The European Union (EU) is leading the way on regulation of nanotechnology with two recent initiatives, while the U.S.—which is putting nano ingredients in an increasing number of products—has done very little. Even the European regulations will take some time to go into effect, but they’re a significant start.
The EU will require increased safety testing for nano-containing cosmetics, and require labeling of nanoparticles on the ingredient lists for such products. These products go directly on the body and can be absorbed by the skin—and sunscreens are a particular worry.
Nanomaterials in food are not yet regulated, though rules are pending in the EU’s Novel Foods Directive that would keep them out of foods until subjected to non-animal standardized safety testing. Earlier this year, Canada became one of the first countries to require companies to disclose information about nano ingredients in products.
According to the Project on Emerging Nanotechnologies (PEN), there are more than 800 manufacturer-identified consumer products on the market with nano ingredients. Nick Berning, a spokesperson for Friends of the Earth (FOE), which has been leading the campaign to regulate nanomaterials internationally, says, “There’s scant regulation if any in the U.S.; Europe—which has generally been more cautious about adopting new technologies and more open to regulation—is leading the way. In the U.S., we’ve had two decades of ideological push to limit regulations and safety precautions for consumers. Although nanotech is widely used in clothes, household appliances, sunscreens—all sorts of products—we don’t regulate it.”
FOE has called for a moratorium on the commercial release of new nano food products until a legislative framework to regulate them is developed. FOE has identified more than 100 food and agricultural products that contain untested and potentially dangerous nanomaterials or were made with nanomanufacturing. But it thinks the actual number of such products is much higher.
In a doctoral thesis for the Technical University of Denmark, Steffen Foss Hansen points out that nanomaterials could be covered by existing EU regulations, but “it is often unclear if current regulation is actually applicable when it comes to specific nanomaterials and their diverse applications.” He says, for example, that safety testing is triggered by specific production weight thresholds—in tons—that are hardly likely to be met by products on the nanoscale.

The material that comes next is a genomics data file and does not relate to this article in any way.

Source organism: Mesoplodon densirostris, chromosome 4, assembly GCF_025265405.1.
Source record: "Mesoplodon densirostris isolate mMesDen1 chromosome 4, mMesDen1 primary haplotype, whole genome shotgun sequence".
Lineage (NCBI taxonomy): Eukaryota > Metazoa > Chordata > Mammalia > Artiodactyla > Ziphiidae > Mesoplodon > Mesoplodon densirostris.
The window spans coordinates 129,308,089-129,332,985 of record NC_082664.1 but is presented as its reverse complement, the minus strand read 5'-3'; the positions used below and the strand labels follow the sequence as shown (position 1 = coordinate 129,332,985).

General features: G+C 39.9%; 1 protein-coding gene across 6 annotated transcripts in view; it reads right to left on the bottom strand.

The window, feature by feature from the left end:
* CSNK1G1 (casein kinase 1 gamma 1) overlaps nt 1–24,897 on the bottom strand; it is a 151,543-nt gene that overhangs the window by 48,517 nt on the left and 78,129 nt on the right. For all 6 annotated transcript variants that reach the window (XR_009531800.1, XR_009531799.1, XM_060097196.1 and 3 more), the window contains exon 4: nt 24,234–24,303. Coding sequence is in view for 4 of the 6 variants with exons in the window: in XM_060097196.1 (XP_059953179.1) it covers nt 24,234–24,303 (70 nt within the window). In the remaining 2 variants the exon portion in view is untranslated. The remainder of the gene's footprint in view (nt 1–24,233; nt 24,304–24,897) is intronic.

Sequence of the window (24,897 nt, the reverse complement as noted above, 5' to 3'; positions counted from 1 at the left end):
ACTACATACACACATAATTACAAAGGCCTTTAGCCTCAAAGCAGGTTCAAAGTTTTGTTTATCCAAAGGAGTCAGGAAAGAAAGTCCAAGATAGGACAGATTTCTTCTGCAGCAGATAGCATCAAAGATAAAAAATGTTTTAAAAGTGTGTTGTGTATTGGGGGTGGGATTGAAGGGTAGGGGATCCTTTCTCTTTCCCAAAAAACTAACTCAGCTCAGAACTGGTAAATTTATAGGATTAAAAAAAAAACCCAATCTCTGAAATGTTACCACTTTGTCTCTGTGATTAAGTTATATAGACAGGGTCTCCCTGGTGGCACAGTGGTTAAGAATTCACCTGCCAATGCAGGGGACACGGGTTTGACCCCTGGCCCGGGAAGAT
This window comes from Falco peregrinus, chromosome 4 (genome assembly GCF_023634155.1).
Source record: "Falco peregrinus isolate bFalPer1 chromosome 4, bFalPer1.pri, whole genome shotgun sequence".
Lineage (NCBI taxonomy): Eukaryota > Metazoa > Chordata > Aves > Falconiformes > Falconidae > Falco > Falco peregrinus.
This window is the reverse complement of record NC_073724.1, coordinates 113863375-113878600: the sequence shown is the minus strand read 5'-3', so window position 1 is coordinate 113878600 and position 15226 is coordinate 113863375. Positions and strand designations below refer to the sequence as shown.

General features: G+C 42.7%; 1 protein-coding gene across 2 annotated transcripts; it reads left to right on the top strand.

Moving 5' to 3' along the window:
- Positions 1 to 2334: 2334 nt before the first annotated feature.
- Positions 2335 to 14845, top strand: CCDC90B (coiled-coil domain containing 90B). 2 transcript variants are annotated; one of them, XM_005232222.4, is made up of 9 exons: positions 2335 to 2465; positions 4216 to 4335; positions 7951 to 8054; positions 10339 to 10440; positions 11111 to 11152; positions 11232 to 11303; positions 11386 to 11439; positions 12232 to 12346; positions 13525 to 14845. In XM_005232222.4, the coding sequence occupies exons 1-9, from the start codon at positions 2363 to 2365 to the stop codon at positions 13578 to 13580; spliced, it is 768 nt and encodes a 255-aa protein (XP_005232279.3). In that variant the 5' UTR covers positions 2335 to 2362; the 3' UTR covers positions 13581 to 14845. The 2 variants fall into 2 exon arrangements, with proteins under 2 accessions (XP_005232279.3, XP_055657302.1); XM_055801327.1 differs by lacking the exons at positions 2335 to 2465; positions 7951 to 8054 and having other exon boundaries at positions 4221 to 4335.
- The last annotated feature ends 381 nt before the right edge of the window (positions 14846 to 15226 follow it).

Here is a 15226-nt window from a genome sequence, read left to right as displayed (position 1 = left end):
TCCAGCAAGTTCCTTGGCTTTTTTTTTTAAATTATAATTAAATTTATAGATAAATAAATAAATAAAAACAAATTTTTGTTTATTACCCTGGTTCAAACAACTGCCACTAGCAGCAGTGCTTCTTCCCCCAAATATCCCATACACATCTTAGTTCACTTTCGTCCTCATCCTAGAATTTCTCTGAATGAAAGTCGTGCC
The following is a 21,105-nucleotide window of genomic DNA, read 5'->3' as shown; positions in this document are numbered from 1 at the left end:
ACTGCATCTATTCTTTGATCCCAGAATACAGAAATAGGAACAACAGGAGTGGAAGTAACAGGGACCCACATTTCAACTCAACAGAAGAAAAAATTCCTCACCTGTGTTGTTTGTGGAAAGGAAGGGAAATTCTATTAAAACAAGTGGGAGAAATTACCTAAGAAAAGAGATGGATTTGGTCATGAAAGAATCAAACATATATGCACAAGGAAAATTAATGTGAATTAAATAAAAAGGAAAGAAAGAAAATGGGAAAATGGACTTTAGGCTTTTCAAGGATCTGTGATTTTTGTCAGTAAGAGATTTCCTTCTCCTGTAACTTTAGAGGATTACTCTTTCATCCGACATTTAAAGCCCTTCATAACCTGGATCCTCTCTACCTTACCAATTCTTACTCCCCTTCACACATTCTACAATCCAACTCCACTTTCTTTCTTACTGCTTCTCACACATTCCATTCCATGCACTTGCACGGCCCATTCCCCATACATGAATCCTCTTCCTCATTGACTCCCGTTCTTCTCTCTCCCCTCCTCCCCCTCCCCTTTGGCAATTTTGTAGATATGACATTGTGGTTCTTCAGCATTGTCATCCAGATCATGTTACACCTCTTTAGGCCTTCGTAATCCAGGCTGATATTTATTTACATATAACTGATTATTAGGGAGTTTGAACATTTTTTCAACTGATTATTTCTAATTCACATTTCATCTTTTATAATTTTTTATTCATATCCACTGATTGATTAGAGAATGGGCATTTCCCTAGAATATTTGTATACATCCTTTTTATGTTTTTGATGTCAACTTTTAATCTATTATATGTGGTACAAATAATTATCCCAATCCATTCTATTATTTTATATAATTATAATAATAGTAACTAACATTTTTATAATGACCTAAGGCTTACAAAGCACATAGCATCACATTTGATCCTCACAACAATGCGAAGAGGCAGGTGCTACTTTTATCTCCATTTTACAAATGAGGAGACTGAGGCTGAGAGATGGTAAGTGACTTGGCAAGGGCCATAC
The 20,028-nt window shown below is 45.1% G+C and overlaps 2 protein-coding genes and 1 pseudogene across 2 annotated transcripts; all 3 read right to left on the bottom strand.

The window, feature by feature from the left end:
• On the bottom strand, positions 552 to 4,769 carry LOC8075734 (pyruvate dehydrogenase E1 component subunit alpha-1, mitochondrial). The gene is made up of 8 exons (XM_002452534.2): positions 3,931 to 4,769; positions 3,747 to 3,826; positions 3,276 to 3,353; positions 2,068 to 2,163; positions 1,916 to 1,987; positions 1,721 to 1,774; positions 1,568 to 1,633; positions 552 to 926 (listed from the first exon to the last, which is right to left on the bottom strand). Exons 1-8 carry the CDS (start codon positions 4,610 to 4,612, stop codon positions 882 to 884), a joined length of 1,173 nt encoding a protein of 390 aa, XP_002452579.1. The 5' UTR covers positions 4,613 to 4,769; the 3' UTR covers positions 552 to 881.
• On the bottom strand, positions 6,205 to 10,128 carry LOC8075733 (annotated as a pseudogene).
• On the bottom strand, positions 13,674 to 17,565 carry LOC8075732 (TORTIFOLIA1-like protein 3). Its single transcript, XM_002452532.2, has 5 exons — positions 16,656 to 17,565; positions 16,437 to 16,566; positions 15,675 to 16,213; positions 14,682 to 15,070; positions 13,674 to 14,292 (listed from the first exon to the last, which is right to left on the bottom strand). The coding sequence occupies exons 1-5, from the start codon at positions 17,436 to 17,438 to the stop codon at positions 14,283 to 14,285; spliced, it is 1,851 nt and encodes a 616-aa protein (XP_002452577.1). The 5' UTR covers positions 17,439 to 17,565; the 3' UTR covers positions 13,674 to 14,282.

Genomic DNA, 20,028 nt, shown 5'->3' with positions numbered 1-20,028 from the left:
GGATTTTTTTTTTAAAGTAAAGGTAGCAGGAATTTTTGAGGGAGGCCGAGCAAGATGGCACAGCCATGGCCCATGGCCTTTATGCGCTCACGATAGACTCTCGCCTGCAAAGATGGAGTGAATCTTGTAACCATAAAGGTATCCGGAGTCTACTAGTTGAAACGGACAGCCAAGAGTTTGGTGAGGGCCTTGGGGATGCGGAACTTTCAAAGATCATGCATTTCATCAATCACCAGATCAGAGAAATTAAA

Some governments have adopted voluntary environmental programs (VEPs) for nanotech, Hansen says, but these have not had much effect. Further regulation is needed, he says, becuause “we do not know enough to say that nanomaterials are safe, but there is evidence that some nanomaterials are hazardous depending on their particle characteristics, how they are applied and how humans and the environment are exposed to them.”
In the U.S., which earmarked $1.5 billion for nanotech research in 2009 (with only $256 million going to risk-assessment work), federal officials have been slow to recognize the need for regulation—though that could change under President Obama. Clayton Teague, director of the National Nanotechnology Coordination Office, downplays it. “Until we have information that there are truly inadequacies in existing regulations, any additional regulations beyond what we already have would be burdensome to industry and the advancement of the field,” he says.
It’s not clear what “existing regulations’ Teague is talking about. According to Ian Illuminato, FOE’s ranking nanotech expert, in the U.S. “nano product manufacturers are still not required to identify nanoparticle ingredients on product labels or conduct nano-specific safety tests on these ingredients, or submit their products for approval prior to commercialization. No U.S. law or regulation is specifically designed or has been amended to regulate nanotechnology and nanomaterials.”
In what might be a parallel to state action on climate in the face of eight years of federal inaction, California may be ready to regulate nanotech on its own. Assembly member Mike Feuer said in March that he intends to introduce nanotech regulations into the state legislature this year. According to Feuer, the legislation could include a notification provision and standards for worker exposure and environmental releases.
It could be that California is already empowered to take action on nanotech. A state law signed last year gives the California Department of Toxic Substance Control broad authority to regulate “chemicals of concern” in consumer products. Regulations will be in place by 2011.